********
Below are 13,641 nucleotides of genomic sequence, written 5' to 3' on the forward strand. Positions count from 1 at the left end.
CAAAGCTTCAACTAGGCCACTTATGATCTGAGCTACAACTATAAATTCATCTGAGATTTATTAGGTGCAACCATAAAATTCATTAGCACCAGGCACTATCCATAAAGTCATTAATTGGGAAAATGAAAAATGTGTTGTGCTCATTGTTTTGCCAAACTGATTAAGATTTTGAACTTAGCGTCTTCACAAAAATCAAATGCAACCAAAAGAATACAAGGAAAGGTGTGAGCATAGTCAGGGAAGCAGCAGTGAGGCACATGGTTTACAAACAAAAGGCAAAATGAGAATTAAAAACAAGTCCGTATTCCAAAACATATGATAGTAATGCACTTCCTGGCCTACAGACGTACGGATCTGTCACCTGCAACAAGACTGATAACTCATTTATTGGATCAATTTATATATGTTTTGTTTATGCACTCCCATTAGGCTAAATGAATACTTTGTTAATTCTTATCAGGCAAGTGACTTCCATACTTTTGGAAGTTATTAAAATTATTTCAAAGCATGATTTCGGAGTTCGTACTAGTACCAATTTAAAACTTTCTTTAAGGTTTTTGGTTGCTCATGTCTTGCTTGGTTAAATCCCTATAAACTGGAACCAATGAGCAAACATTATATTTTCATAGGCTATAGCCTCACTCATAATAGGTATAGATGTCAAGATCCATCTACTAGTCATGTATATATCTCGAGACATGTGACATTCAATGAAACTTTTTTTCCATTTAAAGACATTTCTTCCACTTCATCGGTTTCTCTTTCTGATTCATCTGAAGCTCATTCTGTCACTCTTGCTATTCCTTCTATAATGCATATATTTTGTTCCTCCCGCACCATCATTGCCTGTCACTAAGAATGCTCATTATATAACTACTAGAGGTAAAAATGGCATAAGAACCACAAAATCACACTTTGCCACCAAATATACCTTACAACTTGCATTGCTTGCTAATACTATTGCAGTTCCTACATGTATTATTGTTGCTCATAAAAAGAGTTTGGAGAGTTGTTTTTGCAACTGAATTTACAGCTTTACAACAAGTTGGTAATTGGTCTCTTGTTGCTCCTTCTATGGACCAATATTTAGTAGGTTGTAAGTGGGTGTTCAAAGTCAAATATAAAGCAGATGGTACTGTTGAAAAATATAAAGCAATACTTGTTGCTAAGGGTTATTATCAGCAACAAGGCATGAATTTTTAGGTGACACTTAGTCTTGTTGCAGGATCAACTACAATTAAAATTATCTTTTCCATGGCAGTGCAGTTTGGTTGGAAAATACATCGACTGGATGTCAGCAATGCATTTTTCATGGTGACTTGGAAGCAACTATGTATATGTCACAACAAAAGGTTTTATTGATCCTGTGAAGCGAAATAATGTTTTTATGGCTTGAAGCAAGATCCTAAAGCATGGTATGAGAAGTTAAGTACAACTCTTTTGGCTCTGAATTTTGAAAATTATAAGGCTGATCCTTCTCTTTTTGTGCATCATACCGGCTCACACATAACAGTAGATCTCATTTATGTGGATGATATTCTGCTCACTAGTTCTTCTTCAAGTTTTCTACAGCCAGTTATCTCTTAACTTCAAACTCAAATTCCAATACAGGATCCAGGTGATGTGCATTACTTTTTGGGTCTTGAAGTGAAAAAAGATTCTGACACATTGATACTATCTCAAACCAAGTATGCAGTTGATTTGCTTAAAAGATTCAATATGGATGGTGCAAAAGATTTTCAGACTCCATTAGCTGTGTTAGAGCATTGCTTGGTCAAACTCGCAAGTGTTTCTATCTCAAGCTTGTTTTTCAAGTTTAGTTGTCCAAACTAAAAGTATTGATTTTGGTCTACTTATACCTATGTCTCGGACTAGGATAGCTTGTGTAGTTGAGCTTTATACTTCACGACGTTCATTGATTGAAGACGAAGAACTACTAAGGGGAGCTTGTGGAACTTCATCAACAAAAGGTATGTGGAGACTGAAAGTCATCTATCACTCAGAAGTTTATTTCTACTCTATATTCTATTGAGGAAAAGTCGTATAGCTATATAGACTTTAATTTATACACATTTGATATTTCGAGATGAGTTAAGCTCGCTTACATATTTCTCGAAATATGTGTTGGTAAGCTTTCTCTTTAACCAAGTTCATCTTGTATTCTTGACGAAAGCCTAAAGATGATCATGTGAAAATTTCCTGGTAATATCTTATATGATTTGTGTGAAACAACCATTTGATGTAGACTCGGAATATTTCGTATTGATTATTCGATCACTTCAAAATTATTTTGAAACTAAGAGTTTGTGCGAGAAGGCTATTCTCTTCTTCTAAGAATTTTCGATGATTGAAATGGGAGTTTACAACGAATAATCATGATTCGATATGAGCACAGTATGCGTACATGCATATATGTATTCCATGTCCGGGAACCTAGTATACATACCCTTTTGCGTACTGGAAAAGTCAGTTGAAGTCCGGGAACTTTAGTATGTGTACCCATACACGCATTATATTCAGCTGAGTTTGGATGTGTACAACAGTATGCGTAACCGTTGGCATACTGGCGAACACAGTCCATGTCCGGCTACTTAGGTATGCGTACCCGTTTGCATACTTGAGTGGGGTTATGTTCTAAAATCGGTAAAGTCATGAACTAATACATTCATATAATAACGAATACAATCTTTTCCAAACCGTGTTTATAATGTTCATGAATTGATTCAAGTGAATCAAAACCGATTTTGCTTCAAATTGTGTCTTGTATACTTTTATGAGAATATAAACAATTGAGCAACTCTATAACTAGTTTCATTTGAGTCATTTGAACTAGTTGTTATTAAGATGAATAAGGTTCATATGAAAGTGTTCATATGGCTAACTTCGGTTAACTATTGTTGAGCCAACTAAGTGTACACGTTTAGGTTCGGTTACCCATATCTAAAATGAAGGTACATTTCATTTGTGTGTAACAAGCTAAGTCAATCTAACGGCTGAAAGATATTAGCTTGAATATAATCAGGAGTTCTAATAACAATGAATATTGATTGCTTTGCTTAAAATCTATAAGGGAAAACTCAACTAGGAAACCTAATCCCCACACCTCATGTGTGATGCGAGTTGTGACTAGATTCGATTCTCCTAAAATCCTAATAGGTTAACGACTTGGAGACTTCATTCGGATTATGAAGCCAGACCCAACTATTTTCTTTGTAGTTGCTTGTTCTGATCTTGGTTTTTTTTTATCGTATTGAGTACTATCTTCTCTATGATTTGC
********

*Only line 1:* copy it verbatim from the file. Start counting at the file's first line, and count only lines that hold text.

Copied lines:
Below are 13,641 nucleotides of genomic sequence, written 5' to 3' on the forward strand. Positions count from 1 at the left end.